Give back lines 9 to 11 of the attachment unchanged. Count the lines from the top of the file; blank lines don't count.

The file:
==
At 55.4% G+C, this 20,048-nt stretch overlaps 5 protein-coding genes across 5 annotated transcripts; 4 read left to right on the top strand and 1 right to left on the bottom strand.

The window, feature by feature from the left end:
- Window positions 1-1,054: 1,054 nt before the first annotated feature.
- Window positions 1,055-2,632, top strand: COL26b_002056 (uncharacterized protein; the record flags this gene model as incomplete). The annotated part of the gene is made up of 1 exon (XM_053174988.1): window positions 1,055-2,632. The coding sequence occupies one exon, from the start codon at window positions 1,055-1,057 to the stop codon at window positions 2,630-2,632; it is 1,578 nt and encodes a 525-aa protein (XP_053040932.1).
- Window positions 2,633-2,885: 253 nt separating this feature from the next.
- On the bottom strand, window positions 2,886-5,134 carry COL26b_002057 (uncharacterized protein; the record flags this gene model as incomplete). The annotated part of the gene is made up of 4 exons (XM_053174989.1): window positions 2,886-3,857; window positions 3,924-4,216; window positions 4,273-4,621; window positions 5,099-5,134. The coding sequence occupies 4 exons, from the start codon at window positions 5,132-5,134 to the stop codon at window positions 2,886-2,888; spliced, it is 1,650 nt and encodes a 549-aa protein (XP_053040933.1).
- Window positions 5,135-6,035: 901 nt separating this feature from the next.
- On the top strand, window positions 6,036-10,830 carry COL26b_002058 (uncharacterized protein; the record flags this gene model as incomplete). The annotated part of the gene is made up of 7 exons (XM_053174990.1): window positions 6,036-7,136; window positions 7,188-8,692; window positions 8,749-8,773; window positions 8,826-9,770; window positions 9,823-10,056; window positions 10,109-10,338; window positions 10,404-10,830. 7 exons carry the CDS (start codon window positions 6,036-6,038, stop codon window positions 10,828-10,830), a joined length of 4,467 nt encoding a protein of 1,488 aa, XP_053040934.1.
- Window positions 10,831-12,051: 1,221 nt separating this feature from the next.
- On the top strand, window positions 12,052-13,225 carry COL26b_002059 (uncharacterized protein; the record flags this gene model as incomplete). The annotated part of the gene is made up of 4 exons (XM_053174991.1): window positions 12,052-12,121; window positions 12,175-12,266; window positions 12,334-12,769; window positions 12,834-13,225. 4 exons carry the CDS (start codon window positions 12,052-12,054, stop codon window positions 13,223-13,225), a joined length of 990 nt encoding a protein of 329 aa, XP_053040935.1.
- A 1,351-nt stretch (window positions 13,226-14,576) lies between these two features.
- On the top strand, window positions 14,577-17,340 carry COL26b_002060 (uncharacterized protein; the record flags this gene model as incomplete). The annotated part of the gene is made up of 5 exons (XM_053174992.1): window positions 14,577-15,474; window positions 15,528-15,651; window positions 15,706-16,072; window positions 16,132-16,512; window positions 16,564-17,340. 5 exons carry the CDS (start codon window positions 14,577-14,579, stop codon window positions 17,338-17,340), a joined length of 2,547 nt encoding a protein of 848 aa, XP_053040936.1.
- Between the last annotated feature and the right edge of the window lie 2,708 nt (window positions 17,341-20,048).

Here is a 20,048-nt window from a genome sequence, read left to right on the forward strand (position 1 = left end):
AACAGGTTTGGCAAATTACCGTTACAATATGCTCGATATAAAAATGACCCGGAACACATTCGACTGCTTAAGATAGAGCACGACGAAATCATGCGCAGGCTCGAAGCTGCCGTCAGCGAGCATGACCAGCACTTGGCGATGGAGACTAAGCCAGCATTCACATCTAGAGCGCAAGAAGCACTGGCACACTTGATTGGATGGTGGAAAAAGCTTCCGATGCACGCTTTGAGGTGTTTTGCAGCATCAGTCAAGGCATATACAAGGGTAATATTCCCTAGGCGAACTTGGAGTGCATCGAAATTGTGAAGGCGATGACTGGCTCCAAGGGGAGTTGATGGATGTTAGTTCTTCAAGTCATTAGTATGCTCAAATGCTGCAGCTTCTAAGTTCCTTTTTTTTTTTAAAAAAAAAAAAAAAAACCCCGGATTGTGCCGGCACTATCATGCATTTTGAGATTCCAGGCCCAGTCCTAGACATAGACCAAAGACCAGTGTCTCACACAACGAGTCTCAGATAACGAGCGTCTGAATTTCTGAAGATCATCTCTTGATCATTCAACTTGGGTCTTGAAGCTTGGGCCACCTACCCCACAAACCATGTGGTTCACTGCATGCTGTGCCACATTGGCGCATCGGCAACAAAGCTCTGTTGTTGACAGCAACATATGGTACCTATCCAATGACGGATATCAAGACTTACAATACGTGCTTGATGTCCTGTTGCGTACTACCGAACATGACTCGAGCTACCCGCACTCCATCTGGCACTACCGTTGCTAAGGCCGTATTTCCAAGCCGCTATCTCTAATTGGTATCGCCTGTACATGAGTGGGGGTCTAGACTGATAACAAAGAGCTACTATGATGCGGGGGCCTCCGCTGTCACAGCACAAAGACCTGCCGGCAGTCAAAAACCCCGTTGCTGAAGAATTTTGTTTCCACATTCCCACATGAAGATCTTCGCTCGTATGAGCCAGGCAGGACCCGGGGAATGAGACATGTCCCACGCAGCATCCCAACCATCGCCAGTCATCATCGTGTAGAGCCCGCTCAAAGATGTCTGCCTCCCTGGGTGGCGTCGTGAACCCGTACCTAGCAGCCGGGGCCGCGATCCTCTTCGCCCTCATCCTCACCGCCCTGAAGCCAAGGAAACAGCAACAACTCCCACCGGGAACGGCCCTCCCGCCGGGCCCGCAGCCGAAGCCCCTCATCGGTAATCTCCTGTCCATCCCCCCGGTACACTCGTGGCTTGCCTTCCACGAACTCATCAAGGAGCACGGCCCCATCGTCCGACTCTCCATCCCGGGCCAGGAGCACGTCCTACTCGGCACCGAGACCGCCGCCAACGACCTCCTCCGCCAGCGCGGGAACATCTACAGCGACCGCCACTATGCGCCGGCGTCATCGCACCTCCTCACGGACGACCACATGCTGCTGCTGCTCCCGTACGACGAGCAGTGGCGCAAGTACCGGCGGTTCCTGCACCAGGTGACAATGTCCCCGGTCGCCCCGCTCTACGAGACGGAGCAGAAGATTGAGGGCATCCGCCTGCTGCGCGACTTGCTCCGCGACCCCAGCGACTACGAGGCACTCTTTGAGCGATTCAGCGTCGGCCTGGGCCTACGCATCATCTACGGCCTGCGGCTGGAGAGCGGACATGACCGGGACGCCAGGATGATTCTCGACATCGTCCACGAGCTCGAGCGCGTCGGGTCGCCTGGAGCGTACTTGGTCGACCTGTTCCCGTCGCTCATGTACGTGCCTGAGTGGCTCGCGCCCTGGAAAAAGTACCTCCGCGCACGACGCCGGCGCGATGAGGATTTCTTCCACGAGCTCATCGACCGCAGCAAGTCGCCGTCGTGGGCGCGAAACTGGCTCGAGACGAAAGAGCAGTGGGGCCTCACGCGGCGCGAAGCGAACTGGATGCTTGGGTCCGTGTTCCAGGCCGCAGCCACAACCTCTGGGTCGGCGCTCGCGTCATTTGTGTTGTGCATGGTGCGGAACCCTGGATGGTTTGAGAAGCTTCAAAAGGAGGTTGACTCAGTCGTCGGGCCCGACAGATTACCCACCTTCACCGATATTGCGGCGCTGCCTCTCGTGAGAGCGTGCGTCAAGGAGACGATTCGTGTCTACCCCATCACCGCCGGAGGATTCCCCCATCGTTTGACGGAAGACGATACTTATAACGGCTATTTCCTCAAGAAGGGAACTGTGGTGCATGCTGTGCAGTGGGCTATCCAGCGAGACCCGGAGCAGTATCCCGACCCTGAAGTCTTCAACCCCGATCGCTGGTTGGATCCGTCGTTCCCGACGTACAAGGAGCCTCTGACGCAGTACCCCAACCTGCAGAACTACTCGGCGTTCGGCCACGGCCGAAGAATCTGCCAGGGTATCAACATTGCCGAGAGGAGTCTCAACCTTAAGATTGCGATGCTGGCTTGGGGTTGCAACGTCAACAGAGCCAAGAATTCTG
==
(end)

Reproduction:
- Window positions 10,831-12,051: 1,221 nt separating this feature from the next.
- On the top strand, window positions 12,052-13,225 carry COL26b_002059 (uncharacterized protein; the record flags this gene model as incomplete). The annotated part of the gene is made up of 4 exons (XM_053174991.1): window positions 12,052-12,121; window positions 12,175-12,266; window positions 12,334-12,769; window positions 12,834-13,225. 4 exons carry the CDS (start codon window positions 12,052-12,054, stop codon window positions 13,223-13,225), a joined length of 990 nt encoding a protein of 329 aa, XP_053040935.1.
- A 1,351-nt stretch (window positions 13,226-14,576) lies between these two features.